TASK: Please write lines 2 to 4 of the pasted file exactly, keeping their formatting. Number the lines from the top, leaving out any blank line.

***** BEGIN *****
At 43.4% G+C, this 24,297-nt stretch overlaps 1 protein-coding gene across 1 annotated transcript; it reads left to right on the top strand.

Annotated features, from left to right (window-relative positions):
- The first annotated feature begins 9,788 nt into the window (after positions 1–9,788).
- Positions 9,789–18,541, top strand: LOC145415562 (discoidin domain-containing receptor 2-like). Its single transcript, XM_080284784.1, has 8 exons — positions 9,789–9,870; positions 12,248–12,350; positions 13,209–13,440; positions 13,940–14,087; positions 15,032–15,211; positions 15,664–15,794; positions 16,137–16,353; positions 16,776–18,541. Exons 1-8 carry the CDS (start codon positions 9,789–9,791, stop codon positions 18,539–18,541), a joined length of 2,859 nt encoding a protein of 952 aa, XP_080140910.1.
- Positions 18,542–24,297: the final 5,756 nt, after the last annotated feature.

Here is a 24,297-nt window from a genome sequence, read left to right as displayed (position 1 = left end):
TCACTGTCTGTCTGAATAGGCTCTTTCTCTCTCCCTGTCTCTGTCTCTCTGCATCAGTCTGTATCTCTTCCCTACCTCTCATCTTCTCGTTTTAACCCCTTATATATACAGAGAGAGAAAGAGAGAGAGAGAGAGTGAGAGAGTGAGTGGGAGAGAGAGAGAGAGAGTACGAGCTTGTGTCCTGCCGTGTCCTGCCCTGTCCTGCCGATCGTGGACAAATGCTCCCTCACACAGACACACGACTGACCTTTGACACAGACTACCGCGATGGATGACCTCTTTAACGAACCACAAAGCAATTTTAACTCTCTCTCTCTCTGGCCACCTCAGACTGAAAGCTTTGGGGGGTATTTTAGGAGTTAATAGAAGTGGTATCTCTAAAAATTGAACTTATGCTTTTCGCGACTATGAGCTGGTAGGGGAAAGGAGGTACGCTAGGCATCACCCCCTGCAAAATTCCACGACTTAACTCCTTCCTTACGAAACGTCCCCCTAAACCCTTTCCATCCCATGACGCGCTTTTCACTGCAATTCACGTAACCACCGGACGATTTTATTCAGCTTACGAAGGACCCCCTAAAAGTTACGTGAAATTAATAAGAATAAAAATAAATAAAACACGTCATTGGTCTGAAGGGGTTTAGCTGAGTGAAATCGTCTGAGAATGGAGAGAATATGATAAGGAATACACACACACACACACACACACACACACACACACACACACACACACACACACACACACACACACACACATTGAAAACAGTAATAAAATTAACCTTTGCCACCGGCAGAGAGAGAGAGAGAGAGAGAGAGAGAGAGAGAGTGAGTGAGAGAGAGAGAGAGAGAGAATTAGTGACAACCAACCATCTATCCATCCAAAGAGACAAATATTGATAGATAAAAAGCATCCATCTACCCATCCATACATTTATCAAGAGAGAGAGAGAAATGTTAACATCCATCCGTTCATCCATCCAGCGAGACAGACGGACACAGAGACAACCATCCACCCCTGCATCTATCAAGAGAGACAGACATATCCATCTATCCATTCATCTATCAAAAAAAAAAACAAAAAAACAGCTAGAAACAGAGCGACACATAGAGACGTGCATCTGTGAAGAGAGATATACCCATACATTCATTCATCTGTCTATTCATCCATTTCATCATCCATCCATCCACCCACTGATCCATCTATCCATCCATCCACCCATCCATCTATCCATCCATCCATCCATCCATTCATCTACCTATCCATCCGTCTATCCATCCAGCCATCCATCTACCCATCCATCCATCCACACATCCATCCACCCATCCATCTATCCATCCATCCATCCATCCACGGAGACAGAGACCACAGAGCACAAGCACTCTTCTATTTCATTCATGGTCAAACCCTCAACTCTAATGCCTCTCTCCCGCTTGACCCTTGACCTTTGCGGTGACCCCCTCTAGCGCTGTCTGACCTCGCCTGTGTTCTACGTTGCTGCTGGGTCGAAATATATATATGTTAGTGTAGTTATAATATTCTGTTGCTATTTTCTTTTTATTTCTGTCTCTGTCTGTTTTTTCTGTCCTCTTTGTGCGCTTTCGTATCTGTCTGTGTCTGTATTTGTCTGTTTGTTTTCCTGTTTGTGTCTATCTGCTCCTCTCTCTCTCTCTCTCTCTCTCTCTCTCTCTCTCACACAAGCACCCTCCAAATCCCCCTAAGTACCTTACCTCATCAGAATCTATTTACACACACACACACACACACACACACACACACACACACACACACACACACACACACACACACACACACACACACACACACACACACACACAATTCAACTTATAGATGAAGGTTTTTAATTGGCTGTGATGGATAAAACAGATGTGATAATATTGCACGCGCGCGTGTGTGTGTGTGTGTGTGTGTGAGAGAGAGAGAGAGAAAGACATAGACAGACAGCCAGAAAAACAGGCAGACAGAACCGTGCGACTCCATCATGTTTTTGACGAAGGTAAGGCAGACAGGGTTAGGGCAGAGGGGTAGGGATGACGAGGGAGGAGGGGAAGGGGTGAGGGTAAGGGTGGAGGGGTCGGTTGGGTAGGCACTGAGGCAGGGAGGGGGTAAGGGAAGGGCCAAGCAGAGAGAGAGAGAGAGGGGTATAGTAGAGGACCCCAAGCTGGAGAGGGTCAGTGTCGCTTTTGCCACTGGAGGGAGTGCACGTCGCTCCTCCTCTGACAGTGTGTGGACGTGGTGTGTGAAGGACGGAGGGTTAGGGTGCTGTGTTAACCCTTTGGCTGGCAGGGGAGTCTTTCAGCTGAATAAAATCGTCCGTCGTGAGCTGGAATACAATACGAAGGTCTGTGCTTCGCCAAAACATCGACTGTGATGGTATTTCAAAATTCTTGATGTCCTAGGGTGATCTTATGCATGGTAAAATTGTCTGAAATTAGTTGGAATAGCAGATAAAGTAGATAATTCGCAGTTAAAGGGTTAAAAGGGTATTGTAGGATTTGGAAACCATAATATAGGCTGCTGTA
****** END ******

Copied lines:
Annotated features, from left to right (window-relative positions):
- The first annotated feature begins 9,788 nt into the window (after positions 1–9,788).
- Positions 9,789–18,541, top strand: LOC145415562 (discoidin domain-containing receptor 2-like). Its single transcript, XM_080284784.1, has 8 exons — positions 9,789–9,870; positions 12,248–12,350; positions 13,209–13,440; positions 13,940–14,087; positions 15,032–15,211; positions 15,664–15,794; positions 16,137–16,353; positions 16,776–18,541. Exons 1-8 carry the CDS (start codon positions 9,789–9,791, stop codon positions 18,539–18,541), a joined length of 2,859 nt encoding a protein of 952 aa, XP_080140910.1.